• 50- 59 (PASS – Work of satisfactory quality) In general work is accurate, (any present minor inaccuracies or bias do not stem from intentional misleading in terms of sources or editing). Stories may be weak in terms of sharp journalistic focus but they are competently written/shot and produced. They demonstrate an adequate knowledge of practice, theory, and technique for this level. They require a number of editing or changes and may have style, grammar or production errors or one significant error or omission, but still, include some well-selected quotes /sound bytes that deliver impacting information and emotion and the content is presented as a cohesive digital visual multimedia journalism story or project. In sum, if substantial editorial changes were completed they are stories that are publishable at entry level professional standard.
  • 45–49% (FAIL — BORDERLINE – Work of unsatisfactory quality) Some material or intentional problems with journalistic accuracy. Stories lack journalistic focus. They show weaknesses in terms of writing/shooting and production. They demonstrate some omissions of knowledge of practice, theory and technique for this level. They require major editing or changes and may have style, grammar or production errors or one significant error or omissions. They include very few well-selected quotes /sound bytes that deliver impacting information and emotion and the content. The presentation of the digital visual multimedia journalism story or project is poor. In sum, stories would only be publishable at entry level professional standard if major re-reporting and reworking were completed.
  • 44% > (FAIL – Unsatisfactory performance) Major material or intentional problems with journalistic accuracy. Stories lack journalistic focus. They show a lack of basic knowledge in terms of writing/shooting and production. They demonstrate a lack of basic knowledge of practice, theory and technique for this level. They require major re-reporting, refilling and re-editing or and may have copious style, grammar or production errors. They do not include well-selected quotes /sound bytes. The presentation of the digital visual multimedia journalism story or project is poor. In sum, stories would not be publishable at entry level professional standard even if major re-reporting and reworking were completed. 

Plagiarism

Please note, plagiarism is taken very seriously. We digitally check all practical and theory assignments for plagiarism cases. The penalties are serious and typically including failing the module with a reference, meaning your next submission will be capped at 50%/. For The University of Bolton’s’ regulations please see: Academic Misconduct Regulations and Procedures There are in addition other forms of academic misconduct specific to the IMMJ program in line with standard ethics of journalism. Please note that if your work includes any of the issues below it will be dealt with as a matter of academic misconduct.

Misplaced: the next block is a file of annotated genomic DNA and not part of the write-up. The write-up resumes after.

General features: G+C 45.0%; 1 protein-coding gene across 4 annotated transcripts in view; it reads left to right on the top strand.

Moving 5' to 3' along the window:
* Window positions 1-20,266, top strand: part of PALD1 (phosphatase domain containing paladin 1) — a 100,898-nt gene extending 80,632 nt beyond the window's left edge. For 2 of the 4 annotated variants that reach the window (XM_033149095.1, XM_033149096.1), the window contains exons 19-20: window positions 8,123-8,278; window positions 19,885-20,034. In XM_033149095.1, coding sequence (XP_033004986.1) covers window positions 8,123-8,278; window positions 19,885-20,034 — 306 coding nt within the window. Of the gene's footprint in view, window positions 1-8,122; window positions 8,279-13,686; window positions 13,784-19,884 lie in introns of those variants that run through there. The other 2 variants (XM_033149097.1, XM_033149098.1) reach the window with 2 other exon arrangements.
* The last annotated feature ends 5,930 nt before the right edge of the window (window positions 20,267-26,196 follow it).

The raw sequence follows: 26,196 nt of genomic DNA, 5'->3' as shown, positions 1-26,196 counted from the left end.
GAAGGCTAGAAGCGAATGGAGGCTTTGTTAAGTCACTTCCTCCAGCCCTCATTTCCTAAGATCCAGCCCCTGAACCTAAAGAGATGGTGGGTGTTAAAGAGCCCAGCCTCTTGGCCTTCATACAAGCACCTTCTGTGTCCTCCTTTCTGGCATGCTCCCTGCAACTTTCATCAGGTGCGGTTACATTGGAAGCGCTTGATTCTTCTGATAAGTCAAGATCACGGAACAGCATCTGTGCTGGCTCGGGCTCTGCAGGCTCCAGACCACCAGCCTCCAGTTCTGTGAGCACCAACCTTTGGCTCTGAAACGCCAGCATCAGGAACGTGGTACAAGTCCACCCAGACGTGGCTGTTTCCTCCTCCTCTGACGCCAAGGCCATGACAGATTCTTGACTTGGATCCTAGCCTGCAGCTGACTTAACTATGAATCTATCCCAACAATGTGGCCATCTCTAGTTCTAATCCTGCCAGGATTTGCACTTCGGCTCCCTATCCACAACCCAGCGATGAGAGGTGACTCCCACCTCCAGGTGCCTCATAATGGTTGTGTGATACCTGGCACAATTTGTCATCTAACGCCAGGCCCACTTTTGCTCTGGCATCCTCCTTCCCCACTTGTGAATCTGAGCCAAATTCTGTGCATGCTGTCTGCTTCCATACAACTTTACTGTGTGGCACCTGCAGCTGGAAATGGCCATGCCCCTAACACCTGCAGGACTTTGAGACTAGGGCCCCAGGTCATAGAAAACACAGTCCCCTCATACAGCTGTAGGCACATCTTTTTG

• Copyright infringement for music, images or other assets
  • Staging video: Asking a story or interview subject to do something specific that they would not typically do. (“Set-up” shots — including reverses for an interview or “walking” shots are a gray area but are accepted).
  • Telling an interview subject what you want him or her to say.
  • Paying or giving someone something expensive in exchange for doing an interview.

Punctuality, Attendance, and Deadlines:

Classes begin promptly at 10 am Mondays & Tuesday. Punctuality and deadlines are critical in the news business. Weekly assignments must be turned in each Sunday evening, uploaded to your digital platform — with subtitles or dubbing to English if necessary. We will not review work in Mandarin, so please subtitle or dub audio as appropriate. 

Attendance is another must, classes build upon each other. While you may be able to catch up on practical skills out of class you will miss critical core ethics & journalism principles if you miss classes. Full attendance is expected. Poor attendance will be taken into account when determining overall module results. For example, failure with poor attendance is likely to lead to a repeat of the module with attendance. A repeat of a module requires you to repeat the module in full the following year – and you will need to pay the costs of taking that module again. You must make sure you keep up with the weekly teaching program and check your university email account as this is where updates may be communicated to you. The modules can be quite intense and your success may ultimately depend on your keeping up the pace required. If you fall behind, then self-directed study should be used to catch up for the following week. Successfully negotiating your way through the modular program involves careful time management and organization. Your tutors and/or supervisors will be able to provide guidance if issues arise.

Attendance – Bolton Policy

In order to progress and achieve the award for which you are registered, you must attend the classes for each individual module regularly and in accordance with any compulsory attendance requirements defined. The University attendance policy is located at: